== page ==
It can be very challenging, moving from firefighting and wearing so many hats already, to determine where to begin in an improvement journey. You know you can’t survive if you don’t improve, so what’s the first step.
I used to hike the White Mountains with a guy named Bill that I worked with at Raytheon. He went up there every weekend in the summer and skiied Killington every weekend of winter.
Bill was a good guy to know. I didn’t have time to plan my diet and wellness program with a friend like him. I was too busy burning calories to do that.
By having a mentor to help encourage me to go up there and pick out “easier” 4000 foot peaks to climb, at first, Icould make my way into hiking, one hike at a time.
It was a process: check the weather, get there early, dress properly, get good shoes, bring the layers, water and nutrition needed and take one step at a time.
We’d drive up to a trail head at 6:00 am, check our stuff and start hiking.
Another key to success: take breaks along the way to assess how things are going, ask yourself if you want to stick with the original goal, modify if required and take more steps.
I noticed that I could handle the chore as long as I focused on the journey, not so much the end point, the peak. Along with breaks, it was also key that we would stop along the way, when we would reach an outlook or shoulder of the mountain to appreciate reaching that milestone. All I had to concern myself with was my place on the trail and the next trail marker, yards ahead, at any point along the way.
I noticed that if we reached yet another milestone, I could begin to imagine reaching the next one, with recovery.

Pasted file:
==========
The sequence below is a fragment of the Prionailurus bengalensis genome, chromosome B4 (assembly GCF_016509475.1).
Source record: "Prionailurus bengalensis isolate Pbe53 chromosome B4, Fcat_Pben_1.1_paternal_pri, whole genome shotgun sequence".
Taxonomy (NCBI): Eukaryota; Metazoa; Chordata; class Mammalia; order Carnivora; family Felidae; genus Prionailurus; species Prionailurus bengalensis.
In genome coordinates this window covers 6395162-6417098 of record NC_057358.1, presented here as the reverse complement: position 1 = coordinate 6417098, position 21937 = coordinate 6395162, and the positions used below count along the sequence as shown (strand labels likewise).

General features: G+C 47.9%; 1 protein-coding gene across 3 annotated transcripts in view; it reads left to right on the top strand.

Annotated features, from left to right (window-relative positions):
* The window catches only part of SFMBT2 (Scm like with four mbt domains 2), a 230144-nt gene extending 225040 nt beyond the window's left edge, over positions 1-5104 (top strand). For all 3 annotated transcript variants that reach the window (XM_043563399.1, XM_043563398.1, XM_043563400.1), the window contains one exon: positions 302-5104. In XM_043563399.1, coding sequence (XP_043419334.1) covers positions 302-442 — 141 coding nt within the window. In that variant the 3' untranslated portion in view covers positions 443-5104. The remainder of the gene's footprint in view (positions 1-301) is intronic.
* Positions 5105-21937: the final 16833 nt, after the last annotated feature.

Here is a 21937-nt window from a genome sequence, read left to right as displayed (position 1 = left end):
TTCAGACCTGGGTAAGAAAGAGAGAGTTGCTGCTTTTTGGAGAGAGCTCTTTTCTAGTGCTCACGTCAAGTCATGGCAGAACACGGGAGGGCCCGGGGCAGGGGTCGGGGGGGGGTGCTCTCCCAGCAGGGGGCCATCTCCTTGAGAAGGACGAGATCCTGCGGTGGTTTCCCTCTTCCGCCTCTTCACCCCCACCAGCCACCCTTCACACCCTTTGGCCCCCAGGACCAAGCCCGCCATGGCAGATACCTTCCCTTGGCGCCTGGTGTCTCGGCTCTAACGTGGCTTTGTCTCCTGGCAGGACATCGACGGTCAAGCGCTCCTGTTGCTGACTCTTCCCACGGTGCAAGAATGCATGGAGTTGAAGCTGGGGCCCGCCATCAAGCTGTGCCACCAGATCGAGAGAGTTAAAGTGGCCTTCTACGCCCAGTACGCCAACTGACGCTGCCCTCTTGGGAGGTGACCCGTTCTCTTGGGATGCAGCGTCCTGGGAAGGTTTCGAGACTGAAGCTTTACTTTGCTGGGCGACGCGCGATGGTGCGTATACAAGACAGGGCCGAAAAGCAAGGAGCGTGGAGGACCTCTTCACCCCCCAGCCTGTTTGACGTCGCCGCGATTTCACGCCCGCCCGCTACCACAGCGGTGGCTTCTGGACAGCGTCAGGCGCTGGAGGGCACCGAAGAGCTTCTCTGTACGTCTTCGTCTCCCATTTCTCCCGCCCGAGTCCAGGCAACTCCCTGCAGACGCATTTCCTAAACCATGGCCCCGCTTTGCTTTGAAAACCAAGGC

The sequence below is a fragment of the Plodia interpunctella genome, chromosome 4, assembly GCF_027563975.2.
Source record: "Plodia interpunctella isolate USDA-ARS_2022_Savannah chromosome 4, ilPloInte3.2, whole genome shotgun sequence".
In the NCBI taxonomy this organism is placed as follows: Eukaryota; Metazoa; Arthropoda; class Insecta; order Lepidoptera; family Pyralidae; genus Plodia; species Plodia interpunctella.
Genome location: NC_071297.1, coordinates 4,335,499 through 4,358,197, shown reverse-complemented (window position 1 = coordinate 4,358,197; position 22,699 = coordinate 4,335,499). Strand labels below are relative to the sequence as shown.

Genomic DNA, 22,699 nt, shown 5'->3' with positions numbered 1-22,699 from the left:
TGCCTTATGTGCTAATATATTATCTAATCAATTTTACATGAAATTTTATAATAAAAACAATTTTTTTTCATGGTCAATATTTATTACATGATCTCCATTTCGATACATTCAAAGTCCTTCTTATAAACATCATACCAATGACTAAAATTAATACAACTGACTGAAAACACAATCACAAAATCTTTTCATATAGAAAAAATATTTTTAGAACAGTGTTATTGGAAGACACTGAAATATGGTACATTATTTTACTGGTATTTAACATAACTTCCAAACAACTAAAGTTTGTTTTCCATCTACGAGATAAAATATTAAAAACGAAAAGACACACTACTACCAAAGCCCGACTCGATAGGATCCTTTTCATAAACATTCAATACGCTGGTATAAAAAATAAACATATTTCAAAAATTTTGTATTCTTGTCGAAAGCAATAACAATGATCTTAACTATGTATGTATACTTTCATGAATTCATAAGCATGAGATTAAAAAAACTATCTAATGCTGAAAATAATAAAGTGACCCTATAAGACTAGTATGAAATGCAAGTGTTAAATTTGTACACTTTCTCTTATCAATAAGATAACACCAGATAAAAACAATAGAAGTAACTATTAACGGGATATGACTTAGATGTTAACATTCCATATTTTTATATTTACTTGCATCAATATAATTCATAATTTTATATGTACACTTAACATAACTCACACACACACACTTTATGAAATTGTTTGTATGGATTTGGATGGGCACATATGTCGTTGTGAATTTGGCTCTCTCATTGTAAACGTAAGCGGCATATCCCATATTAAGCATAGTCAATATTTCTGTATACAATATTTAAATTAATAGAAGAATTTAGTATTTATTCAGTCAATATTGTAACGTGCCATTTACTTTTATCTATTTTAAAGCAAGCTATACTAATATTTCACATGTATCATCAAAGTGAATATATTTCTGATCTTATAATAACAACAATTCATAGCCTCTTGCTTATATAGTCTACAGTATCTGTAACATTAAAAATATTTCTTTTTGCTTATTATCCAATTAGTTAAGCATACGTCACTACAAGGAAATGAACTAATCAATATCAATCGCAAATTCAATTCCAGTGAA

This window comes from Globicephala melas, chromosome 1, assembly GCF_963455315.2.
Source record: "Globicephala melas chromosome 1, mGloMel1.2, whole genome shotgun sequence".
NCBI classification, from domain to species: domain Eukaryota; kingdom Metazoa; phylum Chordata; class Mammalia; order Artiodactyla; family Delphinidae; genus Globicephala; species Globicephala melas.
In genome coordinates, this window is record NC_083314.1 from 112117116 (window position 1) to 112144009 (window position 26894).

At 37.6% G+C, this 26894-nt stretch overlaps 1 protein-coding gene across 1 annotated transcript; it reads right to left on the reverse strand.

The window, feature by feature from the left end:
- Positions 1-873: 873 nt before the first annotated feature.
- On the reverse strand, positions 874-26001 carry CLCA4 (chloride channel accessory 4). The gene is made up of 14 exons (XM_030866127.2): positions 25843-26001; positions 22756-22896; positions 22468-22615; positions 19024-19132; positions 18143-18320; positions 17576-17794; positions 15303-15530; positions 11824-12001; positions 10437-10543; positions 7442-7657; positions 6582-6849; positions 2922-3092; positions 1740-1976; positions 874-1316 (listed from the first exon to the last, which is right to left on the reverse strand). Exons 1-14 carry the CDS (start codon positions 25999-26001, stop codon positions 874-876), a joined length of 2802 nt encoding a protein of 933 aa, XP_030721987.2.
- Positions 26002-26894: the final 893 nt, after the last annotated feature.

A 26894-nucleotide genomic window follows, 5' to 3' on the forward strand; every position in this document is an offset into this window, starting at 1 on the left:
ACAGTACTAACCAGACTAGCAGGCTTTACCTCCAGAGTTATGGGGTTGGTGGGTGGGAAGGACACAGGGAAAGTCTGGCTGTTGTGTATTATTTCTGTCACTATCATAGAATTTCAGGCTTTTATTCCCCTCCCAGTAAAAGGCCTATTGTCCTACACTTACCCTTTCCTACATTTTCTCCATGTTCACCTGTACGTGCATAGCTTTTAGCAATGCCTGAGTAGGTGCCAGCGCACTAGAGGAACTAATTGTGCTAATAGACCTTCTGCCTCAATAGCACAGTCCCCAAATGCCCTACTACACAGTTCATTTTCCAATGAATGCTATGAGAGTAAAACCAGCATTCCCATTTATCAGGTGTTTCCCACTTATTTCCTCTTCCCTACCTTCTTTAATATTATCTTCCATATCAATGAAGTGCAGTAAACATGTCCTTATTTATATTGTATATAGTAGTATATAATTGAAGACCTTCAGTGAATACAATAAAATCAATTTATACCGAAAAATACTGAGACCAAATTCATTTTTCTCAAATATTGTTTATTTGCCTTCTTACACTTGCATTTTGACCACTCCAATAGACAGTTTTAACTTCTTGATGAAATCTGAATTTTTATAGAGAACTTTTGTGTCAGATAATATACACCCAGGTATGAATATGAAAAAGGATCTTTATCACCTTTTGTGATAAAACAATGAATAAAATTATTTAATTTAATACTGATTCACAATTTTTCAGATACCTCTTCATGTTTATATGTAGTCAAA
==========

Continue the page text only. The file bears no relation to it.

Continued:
Eventually, the last milestone was the peek. It usually followed reaching the tree line, where tall trees gave way to smaller shrubs, then just rocks with moss and liken. As Irealized I was close to the end, ifound new reason and energy to make the last leg.
The world at the top of the Presidential Range was like the surface of the moon. The reward was reaching this new place, this new state, mentally as well as physically. It was like being in the clouds. All my worries and concerns were 4,000 feet below me now.
I wanted to stay there for hours, but there was the time of day, weather and other factors to consider, like the two hour ride home, without falling alseep.
The business process improvement journey is similar to becomming a hiker in the White Mountains of New Hampshire. You learn, prepare, ask, make mistakes (hopefully not serious, catastrophic mistakes) learn, improve and achieve.
The journey starts out by seeing where you are; the trail head if you will. It means taking a look at the map, seeing what’s required for that day and being honest about whether you are prepared. Then it’s about taking one step at a time, hiking the trail and assessing along the way.
Some days you reach the peek, some days you don’t, but you end the day stronger, smarted and closer to your vision of the future than when you woke up.
What are some of the business-related mountains you’d like to climb? What do you need to bring with you? Are you up to the journey? What are the milestones along the way?
Feel free to reply with your thoughts, feelings, questions, concerns and comments. Whether it’s meeting your customer’s requirements or getting out there and facing a new challenge, I’d like to hear from you!
Mike Weekes, http://www.whataboutquality.com